Professor Doudna acknowledged papers existed which suggested the purpose of these bacterial sequences, but no one had done an experiment yet. 'I was just fortunate that I had smart people who were thinking of me, and reaching out,' she said modestly.
Throughout the talk she frequently championed the importance of collaboration in science. Rutherford also praised her book for giving 'a very accurate account of academic life' and its constant stream of communication and conferences. This idea felt at odds with the current patent dispute, which essentially boils down to who worked out how to use CRISPR in animals 'first', and who deserves that commercial credit. Professor Doudna's next response addressed my silent query.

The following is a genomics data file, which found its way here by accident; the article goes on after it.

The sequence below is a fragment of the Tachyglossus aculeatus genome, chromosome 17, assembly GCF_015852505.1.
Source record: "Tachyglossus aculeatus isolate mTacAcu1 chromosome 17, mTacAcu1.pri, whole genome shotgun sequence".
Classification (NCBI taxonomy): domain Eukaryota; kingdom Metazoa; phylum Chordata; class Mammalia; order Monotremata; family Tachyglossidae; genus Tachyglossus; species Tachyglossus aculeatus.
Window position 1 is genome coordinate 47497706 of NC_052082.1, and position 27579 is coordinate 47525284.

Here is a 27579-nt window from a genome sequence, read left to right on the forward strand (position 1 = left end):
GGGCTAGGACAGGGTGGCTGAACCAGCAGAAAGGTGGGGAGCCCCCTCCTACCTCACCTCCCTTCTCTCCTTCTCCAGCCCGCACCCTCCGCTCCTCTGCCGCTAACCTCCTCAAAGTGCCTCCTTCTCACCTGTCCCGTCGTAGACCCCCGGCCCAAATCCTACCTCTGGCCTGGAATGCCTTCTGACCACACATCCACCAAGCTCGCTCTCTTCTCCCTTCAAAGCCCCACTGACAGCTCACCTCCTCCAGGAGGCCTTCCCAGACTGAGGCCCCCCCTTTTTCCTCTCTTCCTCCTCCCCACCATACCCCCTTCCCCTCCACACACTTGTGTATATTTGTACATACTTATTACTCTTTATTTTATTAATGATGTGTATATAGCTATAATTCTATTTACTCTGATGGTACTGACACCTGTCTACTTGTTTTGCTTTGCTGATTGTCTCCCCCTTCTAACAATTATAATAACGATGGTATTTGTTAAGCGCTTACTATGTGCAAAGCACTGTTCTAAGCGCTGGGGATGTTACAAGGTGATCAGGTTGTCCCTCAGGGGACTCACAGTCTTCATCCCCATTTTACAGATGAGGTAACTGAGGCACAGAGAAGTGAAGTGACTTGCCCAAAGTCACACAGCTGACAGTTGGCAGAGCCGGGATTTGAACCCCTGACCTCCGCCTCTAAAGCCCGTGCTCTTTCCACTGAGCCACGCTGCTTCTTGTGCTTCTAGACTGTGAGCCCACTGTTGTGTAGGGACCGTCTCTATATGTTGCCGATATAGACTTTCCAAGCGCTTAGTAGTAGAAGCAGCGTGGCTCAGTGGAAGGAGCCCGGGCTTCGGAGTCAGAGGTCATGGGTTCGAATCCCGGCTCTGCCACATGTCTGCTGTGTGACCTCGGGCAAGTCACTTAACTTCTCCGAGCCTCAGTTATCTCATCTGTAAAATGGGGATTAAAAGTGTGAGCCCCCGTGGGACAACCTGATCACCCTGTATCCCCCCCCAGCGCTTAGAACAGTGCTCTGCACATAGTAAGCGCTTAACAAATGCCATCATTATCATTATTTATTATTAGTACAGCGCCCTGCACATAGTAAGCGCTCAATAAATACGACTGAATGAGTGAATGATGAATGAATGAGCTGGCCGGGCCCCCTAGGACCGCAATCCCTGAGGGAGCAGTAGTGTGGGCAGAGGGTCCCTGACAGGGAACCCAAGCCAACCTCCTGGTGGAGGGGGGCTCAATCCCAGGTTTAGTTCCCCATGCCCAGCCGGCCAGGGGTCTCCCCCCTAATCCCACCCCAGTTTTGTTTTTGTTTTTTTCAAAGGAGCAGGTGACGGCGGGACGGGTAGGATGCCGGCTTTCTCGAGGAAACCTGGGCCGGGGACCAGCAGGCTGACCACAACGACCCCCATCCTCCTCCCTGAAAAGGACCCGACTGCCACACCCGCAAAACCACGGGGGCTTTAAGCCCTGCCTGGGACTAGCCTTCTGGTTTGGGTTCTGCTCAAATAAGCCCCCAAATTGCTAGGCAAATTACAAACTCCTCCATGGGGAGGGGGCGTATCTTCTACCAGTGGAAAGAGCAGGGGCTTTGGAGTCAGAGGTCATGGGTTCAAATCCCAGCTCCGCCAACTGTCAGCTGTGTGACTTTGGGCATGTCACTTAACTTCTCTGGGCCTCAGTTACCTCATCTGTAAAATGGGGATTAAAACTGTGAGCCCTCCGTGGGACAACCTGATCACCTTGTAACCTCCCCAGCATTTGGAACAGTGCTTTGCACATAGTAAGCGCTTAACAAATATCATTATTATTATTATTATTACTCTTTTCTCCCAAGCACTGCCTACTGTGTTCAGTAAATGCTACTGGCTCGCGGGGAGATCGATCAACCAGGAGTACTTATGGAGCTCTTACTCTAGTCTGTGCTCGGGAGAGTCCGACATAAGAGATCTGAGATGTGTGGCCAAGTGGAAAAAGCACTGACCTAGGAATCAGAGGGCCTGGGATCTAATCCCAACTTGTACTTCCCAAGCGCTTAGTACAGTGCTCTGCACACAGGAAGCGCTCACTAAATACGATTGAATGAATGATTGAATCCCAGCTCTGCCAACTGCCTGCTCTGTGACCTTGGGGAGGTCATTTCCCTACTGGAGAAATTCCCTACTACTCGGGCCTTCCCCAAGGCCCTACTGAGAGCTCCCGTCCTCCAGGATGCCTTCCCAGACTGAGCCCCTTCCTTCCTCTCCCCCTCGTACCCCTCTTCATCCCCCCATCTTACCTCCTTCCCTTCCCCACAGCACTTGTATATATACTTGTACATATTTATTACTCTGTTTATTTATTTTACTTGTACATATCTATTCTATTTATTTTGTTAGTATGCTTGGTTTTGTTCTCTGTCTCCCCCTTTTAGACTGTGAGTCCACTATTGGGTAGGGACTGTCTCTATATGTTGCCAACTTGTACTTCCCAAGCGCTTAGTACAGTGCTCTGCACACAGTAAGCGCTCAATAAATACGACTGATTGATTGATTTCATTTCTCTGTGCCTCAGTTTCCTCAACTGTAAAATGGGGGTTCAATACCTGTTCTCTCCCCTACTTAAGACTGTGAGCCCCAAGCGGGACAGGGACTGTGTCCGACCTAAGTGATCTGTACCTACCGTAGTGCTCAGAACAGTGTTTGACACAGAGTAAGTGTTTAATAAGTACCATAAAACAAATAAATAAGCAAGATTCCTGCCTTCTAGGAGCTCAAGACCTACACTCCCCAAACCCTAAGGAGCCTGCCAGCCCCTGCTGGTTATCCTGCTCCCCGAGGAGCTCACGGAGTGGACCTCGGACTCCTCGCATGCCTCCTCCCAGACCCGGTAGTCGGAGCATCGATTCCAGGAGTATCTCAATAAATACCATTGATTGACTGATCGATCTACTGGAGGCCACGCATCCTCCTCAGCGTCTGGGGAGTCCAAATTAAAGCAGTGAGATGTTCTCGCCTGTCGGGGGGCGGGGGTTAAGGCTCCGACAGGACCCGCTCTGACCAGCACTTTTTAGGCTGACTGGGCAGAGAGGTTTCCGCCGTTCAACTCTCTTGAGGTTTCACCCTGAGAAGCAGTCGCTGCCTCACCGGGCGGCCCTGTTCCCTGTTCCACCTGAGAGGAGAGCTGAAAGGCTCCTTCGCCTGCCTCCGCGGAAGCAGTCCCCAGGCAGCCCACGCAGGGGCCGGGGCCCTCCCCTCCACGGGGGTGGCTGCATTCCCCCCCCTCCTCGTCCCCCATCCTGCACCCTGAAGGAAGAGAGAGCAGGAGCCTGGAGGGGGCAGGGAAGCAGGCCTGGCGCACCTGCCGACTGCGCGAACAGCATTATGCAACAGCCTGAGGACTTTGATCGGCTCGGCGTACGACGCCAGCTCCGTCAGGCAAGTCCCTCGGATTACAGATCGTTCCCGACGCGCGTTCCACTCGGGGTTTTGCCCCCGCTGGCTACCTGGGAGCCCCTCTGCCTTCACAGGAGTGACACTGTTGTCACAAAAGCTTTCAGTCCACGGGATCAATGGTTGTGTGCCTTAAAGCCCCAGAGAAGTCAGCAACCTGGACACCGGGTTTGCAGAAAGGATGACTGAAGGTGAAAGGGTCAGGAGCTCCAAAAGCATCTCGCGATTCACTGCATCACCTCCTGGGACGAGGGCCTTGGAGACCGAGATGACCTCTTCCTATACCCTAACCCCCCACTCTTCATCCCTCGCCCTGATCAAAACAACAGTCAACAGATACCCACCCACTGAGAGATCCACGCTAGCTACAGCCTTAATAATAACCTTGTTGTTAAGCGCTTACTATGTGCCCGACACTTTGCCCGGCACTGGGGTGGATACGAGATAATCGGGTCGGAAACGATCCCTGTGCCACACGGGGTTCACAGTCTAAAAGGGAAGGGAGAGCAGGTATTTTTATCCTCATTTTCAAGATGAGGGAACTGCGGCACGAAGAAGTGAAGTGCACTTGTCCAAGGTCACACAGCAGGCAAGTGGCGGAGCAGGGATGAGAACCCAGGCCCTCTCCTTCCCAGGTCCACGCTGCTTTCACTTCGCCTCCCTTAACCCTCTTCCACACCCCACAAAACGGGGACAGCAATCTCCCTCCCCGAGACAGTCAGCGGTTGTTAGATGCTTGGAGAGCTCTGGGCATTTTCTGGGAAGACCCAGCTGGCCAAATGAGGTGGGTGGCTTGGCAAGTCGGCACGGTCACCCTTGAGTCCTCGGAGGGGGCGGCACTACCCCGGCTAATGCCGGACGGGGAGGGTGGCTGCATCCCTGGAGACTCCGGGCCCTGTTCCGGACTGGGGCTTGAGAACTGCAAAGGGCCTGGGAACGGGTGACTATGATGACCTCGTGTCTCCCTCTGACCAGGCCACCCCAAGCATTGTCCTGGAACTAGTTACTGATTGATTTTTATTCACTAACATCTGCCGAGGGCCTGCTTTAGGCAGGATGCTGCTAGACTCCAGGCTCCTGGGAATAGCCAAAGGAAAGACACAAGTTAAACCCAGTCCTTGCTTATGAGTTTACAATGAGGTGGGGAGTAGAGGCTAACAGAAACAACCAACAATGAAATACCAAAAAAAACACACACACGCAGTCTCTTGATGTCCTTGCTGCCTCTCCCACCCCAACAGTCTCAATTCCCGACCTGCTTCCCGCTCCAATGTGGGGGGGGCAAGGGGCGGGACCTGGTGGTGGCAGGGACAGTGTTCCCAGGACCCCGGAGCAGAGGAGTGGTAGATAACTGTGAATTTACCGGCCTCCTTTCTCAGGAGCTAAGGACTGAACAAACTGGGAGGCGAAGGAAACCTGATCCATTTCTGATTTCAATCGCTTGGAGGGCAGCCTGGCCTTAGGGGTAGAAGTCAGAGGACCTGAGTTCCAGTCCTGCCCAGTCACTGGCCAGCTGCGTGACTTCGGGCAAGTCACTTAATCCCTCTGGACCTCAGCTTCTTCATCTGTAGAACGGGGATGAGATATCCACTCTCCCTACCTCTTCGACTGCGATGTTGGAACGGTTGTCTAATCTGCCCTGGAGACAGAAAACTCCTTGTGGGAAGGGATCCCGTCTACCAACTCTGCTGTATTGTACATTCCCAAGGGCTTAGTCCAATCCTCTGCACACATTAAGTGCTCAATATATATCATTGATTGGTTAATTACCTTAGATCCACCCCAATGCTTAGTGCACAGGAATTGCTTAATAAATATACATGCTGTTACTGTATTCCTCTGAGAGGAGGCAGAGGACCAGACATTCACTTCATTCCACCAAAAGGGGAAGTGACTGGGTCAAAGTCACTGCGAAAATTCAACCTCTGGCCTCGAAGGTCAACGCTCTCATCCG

'When [the 2012 paper] was published, I knew people would immediately understand.' Meaning that scientists would understand that the technology could be applied to different systems, allowing precise editing. And they did – in human cells, yeast, plants...
But it was a 'mindblowing' paper describing the editing and implantation of a monkey embryo in China, brought to her attention by a reporter, which stirred her into action. Her initial thought – that these debates should be left to bioethicists, not scientists – sounded odd to me. Would an expert in a new scientific technology really be so happy to step aside from debates on its use? But as Professor Doudna began to perceive the technology as rushing ahead too fast: she felt she had to get involved in the matter of its regulation, and the education of the public about CRISPR. Even if doing so would ostracise her in the science world.